Dealing with global warming will be painful, says one of the most powerful Democrats in Congress. To back up his claim he is proposing a recipe many people won't like — a 50-cent gasoline tax, a carbon tax and scaling back tax breaks for some home owners.
"I'm trying to have everybody understand that this is going to cost and that it's going to have a measure of pain that you're not going to like," Rep. John Dingell, who is marking his 52nd year in Congress, said Wednesday in an interview with The Associated Press.
Dingell will offer a "discussion draft" outlining his tax proposals on Thursday, the same day that President Bush holds a two-day conference to discuss voluntary efforts to combat climate change.
But Dingell, chairman of the House Energy and Commerce Committee that will craft climate legislation, is making it clear that he believes tackling global warming will require a lot more if it is to be taken seriously.
"This is going to cause pain," he said, adding that he wants to make certain "the pain is shared in a way that is fair, proper, acceptable and accomplishes the basic purpose" of reducing greenhouse gases, mainly carbon dioxide from burning fossil fuels.
Dingell said he's not sure what the final climate package will include when the House takes it up for a vote. The taxes measures he's proposing, in fact, will be taken up by another House committee. And the Senate is considering a market-based system that would set an economy-wide ceiling on the amount of carbon dioxide that would be allowed to be released.
Dingell says he hasn't rule out such a so-called "cap-and-trade" system, either, but that at least for now he wants to float what he believes is a better idea. He will propose for discussion:
—A 50-cent-a-gallon tax on gasoline and jet fuel, phased in over five years, on top of existing taxes.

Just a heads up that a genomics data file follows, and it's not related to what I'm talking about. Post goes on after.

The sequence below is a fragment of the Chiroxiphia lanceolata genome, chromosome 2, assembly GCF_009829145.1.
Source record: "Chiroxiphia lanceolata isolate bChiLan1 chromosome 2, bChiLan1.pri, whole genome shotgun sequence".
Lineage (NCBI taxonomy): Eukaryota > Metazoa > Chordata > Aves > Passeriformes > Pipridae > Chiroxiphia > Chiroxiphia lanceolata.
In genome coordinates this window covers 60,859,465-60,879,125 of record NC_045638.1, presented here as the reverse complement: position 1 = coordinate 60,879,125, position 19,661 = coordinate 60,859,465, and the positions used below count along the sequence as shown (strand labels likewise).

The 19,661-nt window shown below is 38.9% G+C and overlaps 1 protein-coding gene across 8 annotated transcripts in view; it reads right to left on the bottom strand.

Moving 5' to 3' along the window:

—A tax on carbon, at $50 a ton, released from burning coal, petroleum or natural gas.
—Phaseout of the interest tax deduction on home mortgages for homes over 3,000 square feet. Owners would keep most of the deduction for homes at the lower end of the scale, but it would be eliminated entirely for homes of 4,200 feet or more.
He estimates that would affect 10 percent of homeowners. He says "it's only fair" to tax those who buy large suburban houses and create urban sprawl. Historic and farm houses would be exempted.
Some of the revenue would be used to reduce payroll taxes, but most would go elsewhere including for highway construction, mass transit, paying for Social Security and health programs and to help the poor pay energy bills.
In the interview Wednesday, Dingell acknowledged he's tackling some of the most sacred of political cows. He's not sure if they will end up in the climate legislation, but he wants to open them for discussion.
"All my friends tell me you can't do this, it's going to be political poison," said Dingell, 81, who has served longer in the House than any of his colleagues and heads one of the chamber's most powerful committees.
Widely known for protecting the automakers who are so prominent in his state, the Michigan Democrat first raised the tax ideas this summer. Some people immediately suggested he was offering proposals he knows won't pass to sidestep other issues such as automobile fuel economy increases.
Dingell rejects such criticism and said he wants to trigger "an intelligent discussion of the whole question."
Many economists have long maintained that a carbon tax is a more-efficient, less-bureaucratic way to reduce the emissions of carbon dioxide than a cap-and-trade system, which could be difficult to administer.
A carbon tax would impact everything from the cost of electricity to winter heating and add to the cost of gasoline and other motor fuels. But economists say a cap on carbon also would raise these costs as burning fossil fuels becomes more expensive.
Such tax proposals have gained little traction.
Rep. Pete Starke, D-Calif., has been trying unsuccessfully to get a carbon tax for 16 years. In the early 1990s the House passed a modest "BTU" tax on the heat content of fuels, only to have it die in the Senate. Dingell acknowledged that there are still people who blame the Democrats' loss of Congress in 1994 on the ill-fated tax.
The federal 18.4-cent gasoline tax also has been a subject of discussion, but not about increasing it. As gasoline prices soared above $3 a gallon last year a chorus of lawmakers called for suspending the tax.